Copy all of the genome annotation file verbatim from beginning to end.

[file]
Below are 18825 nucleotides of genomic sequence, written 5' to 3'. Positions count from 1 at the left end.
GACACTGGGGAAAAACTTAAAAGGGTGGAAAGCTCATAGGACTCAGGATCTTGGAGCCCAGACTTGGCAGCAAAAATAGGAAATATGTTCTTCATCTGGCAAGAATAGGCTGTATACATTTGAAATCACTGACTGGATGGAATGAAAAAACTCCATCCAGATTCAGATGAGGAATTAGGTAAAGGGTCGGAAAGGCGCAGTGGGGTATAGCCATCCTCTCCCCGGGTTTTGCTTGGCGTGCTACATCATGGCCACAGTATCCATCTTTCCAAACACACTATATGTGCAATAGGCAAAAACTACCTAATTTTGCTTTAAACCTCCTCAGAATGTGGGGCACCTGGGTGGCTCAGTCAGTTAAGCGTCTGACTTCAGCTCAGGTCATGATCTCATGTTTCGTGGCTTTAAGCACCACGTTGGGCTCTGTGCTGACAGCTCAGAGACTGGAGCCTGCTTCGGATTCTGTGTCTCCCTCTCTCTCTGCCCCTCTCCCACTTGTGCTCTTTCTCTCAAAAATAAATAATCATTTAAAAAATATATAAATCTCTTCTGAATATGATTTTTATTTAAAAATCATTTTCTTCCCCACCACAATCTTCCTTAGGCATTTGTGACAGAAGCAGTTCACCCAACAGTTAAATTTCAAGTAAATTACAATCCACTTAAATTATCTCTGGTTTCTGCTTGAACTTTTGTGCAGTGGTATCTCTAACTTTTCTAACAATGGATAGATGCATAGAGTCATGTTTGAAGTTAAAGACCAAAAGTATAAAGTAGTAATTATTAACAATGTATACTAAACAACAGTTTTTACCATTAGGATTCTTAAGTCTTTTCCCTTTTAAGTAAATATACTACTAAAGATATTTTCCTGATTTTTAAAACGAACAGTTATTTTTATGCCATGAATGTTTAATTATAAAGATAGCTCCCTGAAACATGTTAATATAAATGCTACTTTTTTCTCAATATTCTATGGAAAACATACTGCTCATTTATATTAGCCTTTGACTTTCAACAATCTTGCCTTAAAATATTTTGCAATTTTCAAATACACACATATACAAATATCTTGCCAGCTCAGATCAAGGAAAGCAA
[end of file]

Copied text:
Below are 18825 nucleotides of genomic sequence, written 5' to 3'. Positions count from 1 at the left end.
GACACTGGGGAAAAACTTAAAAGGGTGGAAAGCTCATAGGACTCAGGATCTTGGAGCCCAGACTTGGCAGCAAAAATAGGAAATATGTTCTTCATCTGGCAAGAATAGGCTGTATACATTTGAAATCACTGACTGGATGGAATGAAAAAACTCCATCCAGATTCAGATGAGGAATTAGGTAAAGGGTCGGAAAGGCGCAGTGGGGTATAGCCATCCTCTCCCCGGGTTTTGCTTGGCGTGCTACATCATGGCCACAGTATCCATCTTTCCAAACACACTATATGTGCAATAGGCAAAAACTACCTAATTTTGCTTTAAACCTCCTCAGAATGTGGGGCACCTGGGTGGCTCAGTCAGTTAAGCGTCTGACTTCAGCTCAGGTCATGATCTCATGTTTCGTGGCTTTAAGCACCACGTTGGGCTCTGTGCTGACAGCTCAGAGACTGGAGCCTGCTTCGGATTCTGTGTCTCCCTCTCTCTCTGCCCCTCTCCCACTTGTGCTCTTTCTCTCAAAAATAAATAATCATTTAAAAAATATATAAATCTCTTCTGAATATGATTTTTATTTAAAAATCATTTTCTTCCCCACCACAATCTTCCTTAGGCATTTGTGACAGAAGCAGTTCACCCAACAGTTAAATTTCAAGTAAATTACAATCCACTTAAATTATCTCTGGTTTCTGCTTGAACTTTTGTGCAGTGGTATCTCTAACTTTTCTAACAATGGATAGATGCATAGAGTCATGTTTGAAGTTAAAGACCAAAAGTATAAAGTAGTAATTATTAACAATGTATACTAAACAACAGTTTTTACCATTAGGATTCTTAAGTCTTTTCCCTTTTAAGTAAATATACTACTAAAGATATTTTCCTGATTTTTAAAACGAACAGTTATTTTTATGCCATGAATGTTTAATTATAAAGATAGCTCCCTGAAACATGTTAATATAAATGCTACTTTTTTCTCAATATTCTATGGAAAACATACTGCTCATTTATATTAGCCTTTGACTTTCAACAATCTTGCCTTAAAATATTTTGCAATTTTCAAATACACACATATACAAATATCTTGCCAGCTCAGATCAAGGAAAGCAA